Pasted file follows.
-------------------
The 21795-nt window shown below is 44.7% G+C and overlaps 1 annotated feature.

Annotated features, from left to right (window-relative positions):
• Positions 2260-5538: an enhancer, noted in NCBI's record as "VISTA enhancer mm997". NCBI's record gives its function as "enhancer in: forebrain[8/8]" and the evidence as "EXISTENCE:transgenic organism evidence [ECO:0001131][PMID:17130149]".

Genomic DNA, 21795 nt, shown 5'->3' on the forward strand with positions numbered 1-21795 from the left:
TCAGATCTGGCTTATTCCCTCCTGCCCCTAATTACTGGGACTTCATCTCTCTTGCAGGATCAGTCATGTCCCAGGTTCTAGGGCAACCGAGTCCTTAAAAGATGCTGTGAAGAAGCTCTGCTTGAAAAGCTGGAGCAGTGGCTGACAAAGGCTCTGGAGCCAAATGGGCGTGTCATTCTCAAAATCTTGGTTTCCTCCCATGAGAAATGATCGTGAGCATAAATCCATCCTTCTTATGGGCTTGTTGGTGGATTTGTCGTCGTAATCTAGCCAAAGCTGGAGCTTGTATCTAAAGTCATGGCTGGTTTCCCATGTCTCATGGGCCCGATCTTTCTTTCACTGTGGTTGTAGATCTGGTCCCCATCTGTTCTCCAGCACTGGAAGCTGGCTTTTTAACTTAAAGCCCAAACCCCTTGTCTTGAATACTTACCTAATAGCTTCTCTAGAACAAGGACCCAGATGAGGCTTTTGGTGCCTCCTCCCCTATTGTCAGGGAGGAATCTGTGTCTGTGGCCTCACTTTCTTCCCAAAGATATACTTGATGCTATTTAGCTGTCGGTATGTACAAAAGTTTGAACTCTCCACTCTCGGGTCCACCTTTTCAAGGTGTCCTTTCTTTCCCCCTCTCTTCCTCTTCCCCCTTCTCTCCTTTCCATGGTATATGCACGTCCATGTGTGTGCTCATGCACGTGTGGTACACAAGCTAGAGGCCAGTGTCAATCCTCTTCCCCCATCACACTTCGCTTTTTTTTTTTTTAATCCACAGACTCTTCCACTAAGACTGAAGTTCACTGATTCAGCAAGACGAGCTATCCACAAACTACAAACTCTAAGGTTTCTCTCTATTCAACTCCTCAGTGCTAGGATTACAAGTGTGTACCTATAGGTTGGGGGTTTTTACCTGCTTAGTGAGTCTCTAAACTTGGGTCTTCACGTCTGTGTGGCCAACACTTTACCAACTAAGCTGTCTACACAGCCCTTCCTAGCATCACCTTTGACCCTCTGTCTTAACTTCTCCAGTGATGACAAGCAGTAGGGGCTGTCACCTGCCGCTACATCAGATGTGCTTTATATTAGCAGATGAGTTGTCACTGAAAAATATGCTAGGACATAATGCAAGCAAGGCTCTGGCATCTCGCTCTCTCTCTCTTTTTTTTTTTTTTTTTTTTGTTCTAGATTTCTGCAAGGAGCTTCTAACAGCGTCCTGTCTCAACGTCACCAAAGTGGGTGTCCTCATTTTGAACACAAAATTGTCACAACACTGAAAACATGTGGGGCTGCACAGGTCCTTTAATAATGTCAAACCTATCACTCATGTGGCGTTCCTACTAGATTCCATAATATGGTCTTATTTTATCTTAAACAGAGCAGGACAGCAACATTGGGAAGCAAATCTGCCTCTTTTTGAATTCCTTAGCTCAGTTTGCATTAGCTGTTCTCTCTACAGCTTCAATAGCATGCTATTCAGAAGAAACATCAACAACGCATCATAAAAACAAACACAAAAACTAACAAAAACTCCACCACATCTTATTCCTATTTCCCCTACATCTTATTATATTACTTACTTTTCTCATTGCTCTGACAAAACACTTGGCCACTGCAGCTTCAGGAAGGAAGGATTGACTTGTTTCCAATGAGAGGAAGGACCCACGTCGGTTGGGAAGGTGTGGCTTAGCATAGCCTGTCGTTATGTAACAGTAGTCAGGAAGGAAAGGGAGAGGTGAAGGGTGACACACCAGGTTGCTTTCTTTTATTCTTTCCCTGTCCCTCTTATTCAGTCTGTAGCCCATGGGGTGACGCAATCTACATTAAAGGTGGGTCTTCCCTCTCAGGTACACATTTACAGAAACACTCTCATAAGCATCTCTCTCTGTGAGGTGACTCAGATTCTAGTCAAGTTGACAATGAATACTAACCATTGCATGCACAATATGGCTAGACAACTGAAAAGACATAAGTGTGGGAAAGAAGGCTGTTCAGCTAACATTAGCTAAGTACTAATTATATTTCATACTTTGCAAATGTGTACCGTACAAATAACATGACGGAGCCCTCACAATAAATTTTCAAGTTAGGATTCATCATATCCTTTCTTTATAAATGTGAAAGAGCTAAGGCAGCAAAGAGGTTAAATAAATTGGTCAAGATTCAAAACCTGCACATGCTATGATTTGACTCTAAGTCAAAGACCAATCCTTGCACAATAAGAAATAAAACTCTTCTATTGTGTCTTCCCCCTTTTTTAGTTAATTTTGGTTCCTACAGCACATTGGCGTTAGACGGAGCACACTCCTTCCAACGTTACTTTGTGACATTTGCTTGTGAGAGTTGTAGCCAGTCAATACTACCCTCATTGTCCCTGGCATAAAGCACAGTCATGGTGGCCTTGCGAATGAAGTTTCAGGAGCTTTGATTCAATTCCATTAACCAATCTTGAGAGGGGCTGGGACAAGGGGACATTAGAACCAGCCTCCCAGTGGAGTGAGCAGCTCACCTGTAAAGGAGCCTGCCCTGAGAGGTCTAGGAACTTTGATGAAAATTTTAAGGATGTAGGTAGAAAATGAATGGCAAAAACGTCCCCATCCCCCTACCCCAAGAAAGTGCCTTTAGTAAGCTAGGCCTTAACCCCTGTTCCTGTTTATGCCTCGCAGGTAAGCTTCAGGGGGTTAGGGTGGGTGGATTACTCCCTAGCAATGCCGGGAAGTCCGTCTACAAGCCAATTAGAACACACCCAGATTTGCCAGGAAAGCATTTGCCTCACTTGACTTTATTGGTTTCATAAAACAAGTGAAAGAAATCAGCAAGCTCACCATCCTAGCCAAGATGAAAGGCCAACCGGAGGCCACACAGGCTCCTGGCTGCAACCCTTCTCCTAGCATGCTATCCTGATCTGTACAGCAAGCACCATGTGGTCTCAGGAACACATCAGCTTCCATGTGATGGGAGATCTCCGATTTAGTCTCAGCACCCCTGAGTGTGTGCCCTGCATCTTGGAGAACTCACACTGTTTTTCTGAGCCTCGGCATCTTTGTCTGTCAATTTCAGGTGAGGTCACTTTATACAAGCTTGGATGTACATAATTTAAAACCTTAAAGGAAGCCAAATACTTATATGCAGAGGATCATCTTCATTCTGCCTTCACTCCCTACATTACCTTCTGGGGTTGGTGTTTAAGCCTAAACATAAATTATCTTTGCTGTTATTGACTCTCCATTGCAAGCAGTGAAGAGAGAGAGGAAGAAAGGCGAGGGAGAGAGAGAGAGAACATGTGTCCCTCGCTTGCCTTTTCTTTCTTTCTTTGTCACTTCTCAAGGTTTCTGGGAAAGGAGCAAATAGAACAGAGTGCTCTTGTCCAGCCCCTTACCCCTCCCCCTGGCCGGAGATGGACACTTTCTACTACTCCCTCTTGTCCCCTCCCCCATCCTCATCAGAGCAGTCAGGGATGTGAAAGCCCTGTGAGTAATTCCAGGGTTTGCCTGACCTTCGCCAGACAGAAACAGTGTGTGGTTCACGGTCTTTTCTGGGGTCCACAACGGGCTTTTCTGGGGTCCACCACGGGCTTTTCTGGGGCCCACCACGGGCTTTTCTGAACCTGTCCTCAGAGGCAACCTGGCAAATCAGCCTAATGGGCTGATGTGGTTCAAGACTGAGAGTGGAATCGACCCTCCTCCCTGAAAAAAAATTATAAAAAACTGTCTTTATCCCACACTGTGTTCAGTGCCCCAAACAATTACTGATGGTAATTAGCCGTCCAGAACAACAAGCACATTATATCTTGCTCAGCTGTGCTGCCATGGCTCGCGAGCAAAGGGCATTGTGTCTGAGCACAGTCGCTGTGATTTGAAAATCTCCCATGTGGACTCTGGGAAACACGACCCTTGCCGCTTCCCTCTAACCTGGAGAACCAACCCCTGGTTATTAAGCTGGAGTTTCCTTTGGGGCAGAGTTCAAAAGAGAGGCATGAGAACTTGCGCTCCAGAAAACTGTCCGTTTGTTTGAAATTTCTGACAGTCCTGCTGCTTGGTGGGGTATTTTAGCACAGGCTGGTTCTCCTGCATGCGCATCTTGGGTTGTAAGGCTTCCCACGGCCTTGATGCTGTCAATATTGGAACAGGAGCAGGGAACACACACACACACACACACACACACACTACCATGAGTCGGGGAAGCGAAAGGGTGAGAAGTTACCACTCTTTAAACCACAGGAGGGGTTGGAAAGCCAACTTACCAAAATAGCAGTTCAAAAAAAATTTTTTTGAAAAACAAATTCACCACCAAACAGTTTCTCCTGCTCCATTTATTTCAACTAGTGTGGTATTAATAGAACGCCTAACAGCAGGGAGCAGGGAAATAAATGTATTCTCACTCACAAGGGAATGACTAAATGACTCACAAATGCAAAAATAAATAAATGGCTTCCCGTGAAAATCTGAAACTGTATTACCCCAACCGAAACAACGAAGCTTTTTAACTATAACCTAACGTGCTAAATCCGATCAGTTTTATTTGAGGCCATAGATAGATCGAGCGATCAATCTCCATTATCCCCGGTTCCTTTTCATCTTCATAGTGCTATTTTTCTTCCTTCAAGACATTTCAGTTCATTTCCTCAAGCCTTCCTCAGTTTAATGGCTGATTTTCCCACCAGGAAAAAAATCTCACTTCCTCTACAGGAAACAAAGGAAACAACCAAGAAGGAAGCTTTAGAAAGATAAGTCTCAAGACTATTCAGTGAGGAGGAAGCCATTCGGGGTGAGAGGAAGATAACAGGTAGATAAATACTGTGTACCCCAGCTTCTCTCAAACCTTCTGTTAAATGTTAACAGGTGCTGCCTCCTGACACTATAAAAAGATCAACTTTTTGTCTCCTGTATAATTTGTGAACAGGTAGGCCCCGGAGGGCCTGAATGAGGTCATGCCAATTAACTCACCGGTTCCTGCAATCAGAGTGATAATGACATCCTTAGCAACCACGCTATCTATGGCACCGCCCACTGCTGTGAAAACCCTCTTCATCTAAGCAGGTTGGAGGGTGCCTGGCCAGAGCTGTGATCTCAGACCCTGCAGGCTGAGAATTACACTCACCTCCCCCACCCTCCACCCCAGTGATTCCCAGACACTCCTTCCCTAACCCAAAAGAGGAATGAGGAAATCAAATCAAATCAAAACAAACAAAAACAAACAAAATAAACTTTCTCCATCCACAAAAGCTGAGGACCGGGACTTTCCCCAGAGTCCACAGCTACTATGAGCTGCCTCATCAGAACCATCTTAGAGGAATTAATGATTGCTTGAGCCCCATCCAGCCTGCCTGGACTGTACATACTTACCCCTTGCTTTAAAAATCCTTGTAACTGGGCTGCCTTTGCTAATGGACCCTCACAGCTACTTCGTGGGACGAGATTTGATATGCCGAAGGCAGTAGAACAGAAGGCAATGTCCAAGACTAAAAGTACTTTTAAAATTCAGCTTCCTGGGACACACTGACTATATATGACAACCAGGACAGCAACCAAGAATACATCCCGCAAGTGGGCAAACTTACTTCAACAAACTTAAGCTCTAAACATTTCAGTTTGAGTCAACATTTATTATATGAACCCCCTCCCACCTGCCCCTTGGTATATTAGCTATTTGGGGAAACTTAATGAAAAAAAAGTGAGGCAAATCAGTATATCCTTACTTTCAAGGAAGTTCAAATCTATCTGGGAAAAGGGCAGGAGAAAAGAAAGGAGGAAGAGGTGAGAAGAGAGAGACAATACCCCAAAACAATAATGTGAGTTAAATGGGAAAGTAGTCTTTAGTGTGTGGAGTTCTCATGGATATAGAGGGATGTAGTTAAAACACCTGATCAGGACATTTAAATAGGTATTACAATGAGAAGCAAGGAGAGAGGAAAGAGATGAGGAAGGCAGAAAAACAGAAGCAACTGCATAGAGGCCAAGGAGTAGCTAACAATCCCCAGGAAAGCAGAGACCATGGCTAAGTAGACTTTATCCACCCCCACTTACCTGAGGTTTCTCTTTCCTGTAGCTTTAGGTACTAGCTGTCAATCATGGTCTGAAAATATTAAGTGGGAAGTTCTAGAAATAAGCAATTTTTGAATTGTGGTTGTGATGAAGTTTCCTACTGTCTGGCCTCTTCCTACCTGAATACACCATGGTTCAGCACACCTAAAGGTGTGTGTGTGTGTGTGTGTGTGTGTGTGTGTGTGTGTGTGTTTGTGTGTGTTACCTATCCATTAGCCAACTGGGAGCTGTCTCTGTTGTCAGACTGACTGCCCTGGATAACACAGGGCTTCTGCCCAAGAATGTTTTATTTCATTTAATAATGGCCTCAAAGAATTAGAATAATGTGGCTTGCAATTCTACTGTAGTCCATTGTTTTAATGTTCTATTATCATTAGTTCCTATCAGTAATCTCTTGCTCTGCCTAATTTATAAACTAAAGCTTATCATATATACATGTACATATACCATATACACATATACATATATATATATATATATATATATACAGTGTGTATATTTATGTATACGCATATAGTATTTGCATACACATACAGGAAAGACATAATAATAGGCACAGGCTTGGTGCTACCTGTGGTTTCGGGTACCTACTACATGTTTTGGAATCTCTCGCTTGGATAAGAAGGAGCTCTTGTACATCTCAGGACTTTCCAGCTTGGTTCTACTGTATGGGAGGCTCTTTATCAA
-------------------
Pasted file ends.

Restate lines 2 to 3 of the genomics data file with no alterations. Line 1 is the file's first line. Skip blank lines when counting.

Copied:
Annotated features, from left to right (window-relative positions):
• Positions 2260-5538: an enhancer, noted in NCBI's record as "VISTA enhancer mm997". NCBI's record gives its function as "enhancer in: forebrain[8/8]" and the evidence as "EXISTENCE:transgenic organism evidence [ECO:0001131][PMID:17130149]".